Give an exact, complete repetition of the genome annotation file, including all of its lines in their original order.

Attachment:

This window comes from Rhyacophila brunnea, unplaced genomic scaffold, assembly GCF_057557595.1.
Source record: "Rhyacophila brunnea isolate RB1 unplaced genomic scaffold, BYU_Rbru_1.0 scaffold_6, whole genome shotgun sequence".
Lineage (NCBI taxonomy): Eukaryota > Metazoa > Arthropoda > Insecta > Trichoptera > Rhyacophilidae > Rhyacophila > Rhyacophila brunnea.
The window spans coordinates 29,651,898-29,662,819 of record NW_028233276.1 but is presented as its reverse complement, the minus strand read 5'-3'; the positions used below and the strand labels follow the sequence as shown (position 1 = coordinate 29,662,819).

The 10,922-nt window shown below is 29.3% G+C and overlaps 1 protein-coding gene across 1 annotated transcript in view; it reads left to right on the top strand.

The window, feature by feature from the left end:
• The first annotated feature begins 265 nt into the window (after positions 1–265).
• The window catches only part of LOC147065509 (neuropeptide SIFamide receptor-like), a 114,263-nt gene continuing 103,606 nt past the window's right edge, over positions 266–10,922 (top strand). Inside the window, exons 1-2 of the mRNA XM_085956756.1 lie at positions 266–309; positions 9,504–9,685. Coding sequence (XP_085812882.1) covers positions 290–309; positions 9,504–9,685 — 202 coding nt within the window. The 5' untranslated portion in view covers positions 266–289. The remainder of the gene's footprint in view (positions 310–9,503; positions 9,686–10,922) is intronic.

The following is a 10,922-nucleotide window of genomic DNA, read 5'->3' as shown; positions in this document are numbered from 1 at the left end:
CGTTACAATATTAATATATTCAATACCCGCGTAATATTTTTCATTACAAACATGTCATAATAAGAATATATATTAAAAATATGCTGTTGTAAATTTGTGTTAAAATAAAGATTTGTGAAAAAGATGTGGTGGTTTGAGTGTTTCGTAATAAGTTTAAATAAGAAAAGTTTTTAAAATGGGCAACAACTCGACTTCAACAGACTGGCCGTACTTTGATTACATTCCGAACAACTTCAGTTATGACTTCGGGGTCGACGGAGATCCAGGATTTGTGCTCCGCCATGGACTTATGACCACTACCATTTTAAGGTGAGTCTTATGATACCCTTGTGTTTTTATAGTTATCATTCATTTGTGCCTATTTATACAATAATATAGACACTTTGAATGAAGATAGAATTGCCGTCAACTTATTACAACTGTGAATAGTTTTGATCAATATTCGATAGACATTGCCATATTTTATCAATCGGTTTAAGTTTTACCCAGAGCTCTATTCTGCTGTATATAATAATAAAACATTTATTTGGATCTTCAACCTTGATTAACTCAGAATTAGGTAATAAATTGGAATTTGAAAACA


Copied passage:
This window comes from Rhyacophila brunnea, unplaced genomic scaffold, assembly GCF_057557595.1.
Source record: "Rhyacophila brunnea isolate RB1 unplaced genomic scaffold, BYU_Rbru_1.0 scaffold_6, whole genome shotgun sequence".
Lineage (NCBI taxonomy): Eukaryota > Metazoa > Arthropoda > Insecta > Trichoptera > Rhyacophilidae > Rhyacophila > Rhyacophila brunnea.
The window spans coordinates 29,651,898-29,662,819 of record NW_028233276.1 but is presented as its reverse complement, the minus strand read 5'-3'; the positions used below and the strand labels follow the sequence as shown (position 1 = coordinate 29,662,819).

The 10,922-nt window shown below is 29.3% G+C and overlaps 1 protein-coding gene across 1 annotated transcript in view; it reads left to right on the top strand.

The window, feature by feature from the left end:
• The first annotated feature begins 265 nt into the window (after positions 1–265).
• The window catches only part of LOC147065509 (neuropeptide SIFamide receptor-like), a 114,263-nt gene continuing 103,606 nt past the window's right edge, over positions 266–10,922 (top strand). Inside the window, exons 1-2 of the mRNA XM_085956756.1 lie at positions 266–309; positions 9,504–9,685. Coding sequence (XP_085812882.1) covers positions 290–309; positions 9,504–9,685 — 202 coding nt within the window. The 5' untranslated portion in view covers positions 266–289. The remainder of the gene's footprint in view (positions 310–9,503; positions 9,686–10,922) is intronic.

The following is a 10,922-nucleotide window of genomic DNA, read 5'->3' as shown; positions in this document are numbered from 1 at the left end:
CGTTACAATATTAATATATTCAATACCCGCGTAATATTTTTCATTACAAACATGTCATAATAAGAATATATATTAAAAATATGCTGTTGTAAATTTGTGTTAAAATAAAGATTTGTGAAAAAGATGTGGTGGTTTGAGTGTTTCGTAATAAGTTTAAATAAGAAAAGTTTTTAAAATGGGCAACAACTCGACTTCAACAGACTGGCCGTACTTTGATTACATTCCGAACAACTTCAGTTATGACTTCGGGGTCGACGGAGATCCAGGATTTGTGCTCCGCCATGGACTTATGACCACTACCATTTTAAGGTGAGTCTTATGATACCCTTGTGTTTTTATAGTTATCATTCATTTGTGCCTATTTATACAATAATATAGACACTTTGAATGAAGATAGAATTGCCGTCAACTTATTACAACTGTGAATAGTTTTGATCAATATTCGATAGACATTGCCATATTTTATCAATCGGTTTAAGTTTTACCCAGAGCTCTATTCTGCTGTATATAATAATAAAACATTTATTTGGATCTTCAACCTTGATTAACTCAGAATTAGGTAATAAATTGGAATTTGAAAACA